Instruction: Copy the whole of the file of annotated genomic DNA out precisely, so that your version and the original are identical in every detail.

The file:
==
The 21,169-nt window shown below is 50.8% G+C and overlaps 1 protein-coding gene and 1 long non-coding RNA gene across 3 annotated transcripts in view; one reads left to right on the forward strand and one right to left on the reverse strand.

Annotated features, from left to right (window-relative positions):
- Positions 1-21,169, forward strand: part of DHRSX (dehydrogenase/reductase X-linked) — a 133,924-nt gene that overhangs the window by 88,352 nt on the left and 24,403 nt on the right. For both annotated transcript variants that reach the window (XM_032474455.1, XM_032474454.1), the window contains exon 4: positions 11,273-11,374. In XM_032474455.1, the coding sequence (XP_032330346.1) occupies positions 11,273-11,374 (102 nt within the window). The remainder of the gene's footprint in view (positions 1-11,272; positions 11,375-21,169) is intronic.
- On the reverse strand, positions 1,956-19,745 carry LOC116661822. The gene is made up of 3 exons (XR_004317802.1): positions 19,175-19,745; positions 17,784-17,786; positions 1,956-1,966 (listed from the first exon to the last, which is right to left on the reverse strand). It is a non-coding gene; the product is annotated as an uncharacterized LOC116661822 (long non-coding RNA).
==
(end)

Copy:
The 21,169-nt window shown below is 50.8% G+C and overlaps 1 protein-coding gene and 1 long non-coding RNA gene across 3 annotated transcripts in view; one reads left to right on the forward strand and one right to left on the reverse strand.

Annotated features, from left to right (window-relative positions):
- Positions 1-21,169, forward strand: part of DHRSX (dehydrogenase/reductase X-linked) — a 133,924-nt gene that overhangs the window by 88,352 nt on the left and 24,403 nt on the right. For both annotated transcript variants that reach the window (XM_032474455.1, XM_032474454.1), the window contains exon 4: positions 11,273-11,374. In XM_032474455.1, the coding sequence (XP_032330346.1) occupies positions 11,273-11,374 (102 nt within the window). The remainder of the gene's footprint in view (positions 1-11,272; positions 11,375-21,169) is intronic.
- On the reverse strand, positions 1,956-19,745 carry LOC116661822. The gene is made up of 3 exons (XR_004317802.1): positions 19,175-19,745; positions 17,784-17,786; positions 1,956-1,966 (listed from the first exon to the last, which is right to left on the reverse strand). It is a non-coding gene; the product is annotated as an uncharacterized LOC116661822 (long non-coding RNA).